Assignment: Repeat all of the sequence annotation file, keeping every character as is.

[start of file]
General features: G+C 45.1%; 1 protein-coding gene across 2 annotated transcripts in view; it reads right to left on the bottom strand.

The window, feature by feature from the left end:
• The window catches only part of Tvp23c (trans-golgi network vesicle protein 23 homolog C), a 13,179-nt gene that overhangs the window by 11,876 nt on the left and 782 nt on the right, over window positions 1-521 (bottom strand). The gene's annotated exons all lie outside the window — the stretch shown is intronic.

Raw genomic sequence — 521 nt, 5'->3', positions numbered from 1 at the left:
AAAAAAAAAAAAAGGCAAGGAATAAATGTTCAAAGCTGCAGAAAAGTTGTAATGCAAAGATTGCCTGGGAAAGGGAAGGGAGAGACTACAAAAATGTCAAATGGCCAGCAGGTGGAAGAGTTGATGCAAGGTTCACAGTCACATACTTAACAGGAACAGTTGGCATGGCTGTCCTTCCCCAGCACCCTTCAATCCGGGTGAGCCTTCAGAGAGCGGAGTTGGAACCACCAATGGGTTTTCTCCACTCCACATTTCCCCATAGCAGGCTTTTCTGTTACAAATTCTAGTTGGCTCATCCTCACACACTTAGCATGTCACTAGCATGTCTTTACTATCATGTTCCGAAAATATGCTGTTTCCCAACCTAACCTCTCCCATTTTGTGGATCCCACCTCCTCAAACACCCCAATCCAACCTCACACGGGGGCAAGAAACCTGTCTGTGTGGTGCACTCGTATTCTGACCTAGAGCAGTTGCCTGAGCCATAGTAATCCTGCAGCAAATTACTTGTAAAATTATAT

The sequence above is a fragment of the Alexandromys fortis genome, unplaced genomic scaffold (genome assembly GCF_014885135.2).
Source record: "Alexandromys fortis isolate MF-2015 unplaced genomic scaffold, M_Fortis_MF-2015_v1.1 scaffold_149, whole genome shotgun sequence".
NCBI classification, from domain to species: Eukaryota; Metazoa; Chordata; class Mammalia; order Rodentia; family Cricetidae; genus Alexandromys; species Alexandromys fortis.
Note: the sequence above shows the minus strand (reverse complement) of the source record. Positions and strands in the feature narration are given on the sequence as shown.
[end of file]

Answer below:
General features: G+C 45.1%; 1 protein-coding gene across 2 annotated transcripts in view; it reads right to left on the bottom strand.

The window, feature by feature from the left end:
• The window catches only part of Tvp23c (trans-golgi network vesicle protein 23 homolog C), a 13,179-nt gene that overhangs the window by 11,876 nt on the left and 782 nt on the right, over window positions 1-521 (bottom strand). The gene's annotated exons all lie outside the window — the stretch shown is intronic.

Raw genomic sequence — 521 nt, 5'->3', positions numbered from 1 at the left:
AAAAAAAAAAAAAGGCAAGGAATAAATGTTCAAAGCTGCAGAAAAGTTGTAATGCAAAGATTGCCTGGGAAAGGGAAGGGAGAGACTACAAAAATGTCAAATGGCCAGCAGGTGGAAGAGTTGATGCAAGGTTCACAGTCACATACTTAACAGGAACAGTTGGCATGGCTGTCCTTCCCCAGCACCCTTCAATCCGGGTGAGCCTTCAGAGAGCGGAGTTGGAACCACCAATGGGTTTTCTCCACTCCACATTTCCCCATAGCAGGCTTTTCTGTTACAAATTCTAGTTGGCTCATCCTCACACACTTAGCATGTCACTAGCATGTCTTTACTATCATGTTCCGAAAATATGCTGTTTCCCAACCTAACCTCTCCCATTTTGTGGATCCCACCTCCTCAAACACCCCAATCCAACCTCACACGGGGGCAAGAAACCTGTCTGTGTGGTGCACTCGTATTCTGACCTAGAGCAGTTGCCTGAGCCATAGTAATCCTGCAGCAAATTACTTGTAAAATTATAT

The sequence above is a fragment of the Alexandromys fortis genome, unplaced genomic scaffold (genome assembly GCF_014885135.2).
Source record: "Alexandromys fortis isolate MF-2015 unplaced genomic scaffold, M_Fortis_MF-2015_v1.1 scaffold_149, whole genome shotgun sequence".
NCBI classification, from domain to species: Eukaryota; Metazoa; Chordata; class Mammalia; order Rodentia; family Cricetidae; genus Alexandromys; species Alexandromys fortis.
Note: the sequence above shows the minus strand (reverse complement) of the source record. Positions and strands in the feature narration are given on the sequence as shown.